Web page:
By Becarren Schultz
The video format for brand storytelling is increasingly dominating the world of content marketing. Online videos started going mainstream in 2005 with the advent of YouTube. And since then, Facebook, Instagram and Snapchat have made the “viral video” a staple of our highly visual society.
This reality has created a terrific avenue for bank marketers to affordably and effectively engage new and prospective customers. However, for players new to the video marketing terrain, it can feel quite a daunting task the first time out of the gate.
To make the transition to video marketing more manageable, we’ve identified what others have done to successfully develop their banks’ cinematic social currency.
What are your driving goals?
First, let’s identify the overarching goals that should drive all social video creation.
- Gain attention. Goal one is to simply break through the clutter. Don’t forget, the uniquely competitive and entertaining context that defines social media includes a constant stream of puppies and babies. This is not an environment where people’s imaginations are held hostage.
- Motivate to action. No matter how entertaining your content is, you want to leave your viewer with a desire to do something or think something new about you. What is that? Is it clear? Does the entire story serve that purpose?
- Brand it. Remember all the Super Bowl parties you’ve attended where someone says, “Wow, that was the funniest commercial of the night. But wait, who and what was that for?” No matter how great your video is, you need to make it obvious who is responsible for sending the message. Never lose sight of your goal to make your bank known.
And now on to the best practices we’ve curated for you as you build your bank’s video library.
- Be consistent and easy to follow.
To ensure your bank receives proper credit for the video’s message, always prioritize consistency. Consistency of style, story, brand iconography and music within each execution—and across the entire campaign—will help strengthen your brand’s identity. This persistent consistency of visuals and messaging makes it easier for viewers to tie the content to the brand.
If an ad leaves it to viewers to make content/brand connection on their own, cognitive strain will occur. Viewers will have to work that much harder to understand how what they are seeing on screen fits with what they are hearing or reading. This extra work will likely produce elevated levels of confusion and distraction—and worse, might just cause the viewer to shut down the video completely.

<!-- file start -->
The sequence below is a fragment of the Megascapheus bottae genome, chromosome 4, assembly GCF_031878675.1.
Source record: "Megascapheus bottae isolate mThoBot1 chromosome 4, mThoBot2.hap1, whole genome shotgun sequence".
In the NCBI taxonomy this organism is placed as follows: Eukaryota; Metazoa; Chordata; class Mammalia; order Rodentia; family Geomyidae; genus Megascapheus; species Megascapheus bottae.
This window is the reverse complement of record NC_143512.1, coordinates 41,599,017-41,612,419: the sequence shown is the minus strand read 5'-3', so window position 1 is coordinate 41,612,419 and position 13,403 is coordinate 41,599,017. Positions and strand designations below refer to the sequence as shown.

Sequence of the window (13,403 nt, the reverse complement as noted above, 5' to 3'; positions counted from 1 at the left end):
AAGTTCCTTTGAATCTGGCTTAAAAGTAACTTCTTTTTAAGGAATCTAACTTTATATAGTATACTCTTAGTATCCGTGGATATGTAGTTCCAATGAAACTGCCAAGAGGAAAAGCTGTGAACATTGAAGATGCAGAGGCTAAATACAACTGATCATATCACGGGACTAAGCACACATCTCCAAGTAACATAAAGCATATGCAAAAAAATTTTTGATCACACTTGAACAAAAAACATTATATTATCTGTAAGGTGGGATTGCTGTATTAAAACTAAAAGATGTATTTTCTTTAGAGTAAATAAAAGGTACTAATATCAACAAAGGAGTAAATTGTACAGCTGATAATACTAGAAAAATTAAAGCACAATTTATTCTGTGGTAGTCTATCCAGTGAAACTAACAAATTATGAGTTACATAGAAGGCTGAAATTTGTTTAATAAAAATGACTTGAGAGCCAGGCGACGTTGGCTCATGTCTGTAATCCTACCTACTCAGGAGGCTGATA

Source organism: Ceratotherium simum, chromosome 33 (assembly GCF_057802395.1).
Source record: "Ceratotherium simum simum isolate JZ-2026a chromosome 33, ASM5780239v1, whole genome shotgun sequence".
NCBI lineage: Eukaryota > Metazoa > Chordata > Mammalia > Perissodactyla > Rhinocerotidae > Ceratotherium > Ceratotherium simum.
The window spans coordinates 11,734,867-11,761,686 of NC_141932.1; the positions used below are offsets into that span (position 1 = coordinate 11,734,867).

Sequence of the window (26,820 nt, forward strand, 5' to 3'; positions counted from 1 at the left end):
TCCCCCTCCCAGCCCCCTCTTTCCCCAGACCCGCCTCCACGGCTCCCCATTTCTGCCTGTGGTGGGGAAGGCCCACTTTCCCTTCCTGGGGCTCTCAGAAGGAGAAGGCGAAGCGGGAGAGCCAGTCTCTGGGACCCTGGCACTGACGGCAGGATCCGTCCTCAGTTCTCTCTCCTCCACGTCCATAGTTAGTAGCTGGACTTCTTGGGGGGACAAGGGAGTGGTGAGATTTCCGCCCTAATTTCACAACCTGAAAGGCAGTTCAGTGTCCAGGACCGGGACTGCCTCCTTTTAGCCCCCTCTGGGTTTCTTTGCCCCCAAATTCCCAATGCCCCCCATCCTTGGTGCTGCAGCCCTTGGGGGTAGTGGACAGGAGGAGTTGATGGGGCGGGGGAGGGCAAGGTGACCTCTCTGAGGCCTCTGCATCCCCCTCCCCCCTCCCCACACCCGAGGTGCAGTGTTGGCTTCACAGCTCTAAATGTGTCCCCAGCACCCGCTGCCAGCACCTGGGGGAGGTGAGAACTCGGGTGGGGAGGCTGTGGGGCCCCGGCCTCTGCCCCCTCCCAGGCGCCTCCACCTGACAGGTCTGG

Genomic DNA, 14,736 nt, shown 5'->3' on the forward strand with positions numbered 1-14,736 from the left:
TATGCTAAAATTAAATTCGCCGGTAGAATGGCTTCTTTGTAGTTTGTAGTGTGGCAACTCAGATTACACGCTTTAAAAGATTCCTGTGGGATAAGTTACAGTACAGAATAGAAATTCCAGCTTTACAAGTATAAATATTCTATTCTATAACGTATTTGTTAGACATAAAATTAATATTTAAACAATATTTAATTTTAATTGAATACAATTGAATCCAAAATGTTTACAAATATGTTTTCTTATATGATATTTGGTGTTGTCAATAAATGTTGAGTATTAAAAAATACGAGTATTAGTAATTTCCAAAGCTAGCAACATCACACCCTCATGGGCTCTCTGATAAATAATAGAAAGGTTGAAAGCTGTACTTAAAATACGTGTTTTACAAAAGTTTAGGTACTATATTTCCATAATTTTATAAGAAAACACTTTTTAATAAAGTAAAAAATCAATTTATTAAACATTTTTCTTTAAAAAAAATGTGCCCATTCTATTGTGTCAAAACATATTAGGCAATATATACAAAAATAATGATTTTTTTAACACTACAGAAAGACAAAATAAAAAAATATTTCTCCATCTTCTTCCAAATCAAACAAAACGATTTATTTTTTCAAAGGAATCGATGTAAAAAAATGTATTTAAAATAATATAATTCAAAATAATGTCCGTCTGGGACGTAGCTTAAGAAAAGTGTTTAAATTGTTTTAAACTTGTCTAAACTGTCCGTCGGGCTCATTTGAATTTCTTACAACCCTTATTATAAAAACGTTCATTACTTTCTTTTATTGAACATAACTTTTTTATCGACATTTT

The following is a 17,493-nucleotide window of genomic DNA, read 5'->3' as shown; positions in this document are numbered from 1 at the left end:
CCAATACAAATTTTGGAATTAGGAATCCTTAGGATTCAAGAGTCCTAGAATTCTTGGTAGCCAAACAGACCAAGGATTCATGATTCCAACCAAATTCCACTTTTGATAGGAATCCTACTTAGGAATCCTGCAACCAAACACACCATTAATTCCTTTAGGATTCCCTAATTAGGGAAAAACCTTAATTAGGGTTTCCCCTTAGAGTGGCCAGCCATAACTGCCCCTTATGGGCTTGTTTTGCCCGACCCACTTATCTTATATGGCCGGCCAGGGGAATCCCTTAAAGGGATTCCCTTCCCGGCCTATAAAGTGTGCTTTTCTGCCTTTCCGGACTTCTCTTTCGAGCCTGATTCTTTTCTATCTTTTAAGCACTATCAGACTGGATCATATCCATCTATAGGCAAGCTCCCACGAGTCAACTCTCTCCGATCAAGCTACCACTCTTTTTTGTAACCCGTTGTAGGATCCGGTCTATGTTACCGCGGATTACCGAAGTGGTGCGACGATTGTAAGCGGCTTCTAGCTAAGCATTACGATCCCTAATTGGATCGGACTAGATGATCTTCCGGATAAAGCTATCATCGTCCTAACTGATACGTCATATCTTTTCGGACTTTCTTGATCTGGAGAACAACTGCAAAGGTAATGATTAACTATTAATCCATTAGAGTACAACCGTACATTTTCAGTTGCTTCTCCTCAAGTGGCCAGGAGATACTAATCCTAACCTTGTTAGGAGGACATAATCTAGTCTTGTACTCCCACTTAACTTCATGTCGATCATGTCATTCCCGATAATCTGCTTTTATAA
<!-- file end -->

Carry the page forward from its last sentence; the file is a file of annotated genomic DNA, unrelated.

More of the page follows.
Bottom line: Viewers on social media are lazy. Don’t make them work too hard!
- Strike a balance between execution and content.
When your bank’s video is placed in social media, the first few seconds are crucial. This is your big chance to hook the viewers and earn the right to get them engaged. As a result, many executions focus on delivering an immediate “wow moment” to grab attention. But what about everything after that? It is just as important to ensure your ad has strong content following the hook. Just because you’ve got someone’s attention does not guarantee ultimate brand impact.
The key is to find the appropriate balance between grabbing viewers’ attention and making the remaining content interesting. The more interested the viewer, the more enticed they will be to want to get to know the brand.
Bottom line: For social videos, strong execution without strong branded content is merely entertainment.
- Social video ads don’t have to be flashy to generate strong emotion and motivation.
Today, so many distractions keep us from focusing on one particular thing, let alone an ad. Because of this, there’s a common misconception that social videos need to be flashy or outlandish in order to be noticed—and that straightforward, rational information won’t capture and maintain attention. This is simply not the case. Rational, relevant information can be interesting and keep people engaged. Moreover, when social videos generate an emotional connection and share rational information, the audience is much more likely to act. This is great news for bank marketers in particular.
A great example of an ad striking a strong balance is this 56-second U.S. Bank social video, “Financial Advice for New Couples.” It effectively speaks to consumers on both a rational and emotional level by encouraging viewers to create an open dialogue with their partner about finances. Though the ad isn’t necessarily flashy, viewers relate to and believe the information presented and find it important. As a result, viewers exit the video feeling much more positively about U.S. Bank, leading to strong motivation.
Bottom line: The best social content speaks to the head (rational thought) and the heart (emotion).
- Compelling storytelling determines how long viewers will watch social videos.
Compelling storytelling is king when it comes to getting viewers to spend time with you. Content that rewards viewers by way of entertainment and delivery of relevant information warrants more time in viewers’ minds.
Take a look at this Bombas social video. Despite its 3-minute length, the spot maintains viewer attention to the very end. The brand has a clear role and generates positive goodwill for itself while presenting relevant information and, ultimately, motivates the audience to take action. Compelling storytelling at its finest.
Bottom line: There is no prevailing rule of thumb on how long a social video should be. Prioritize quality of the story over the length/duration of your ad.
Becarren Schultz is director of client development at Ameritest, a provider of branded content research and communications consulting services. Email: firstname.lastname@example.org.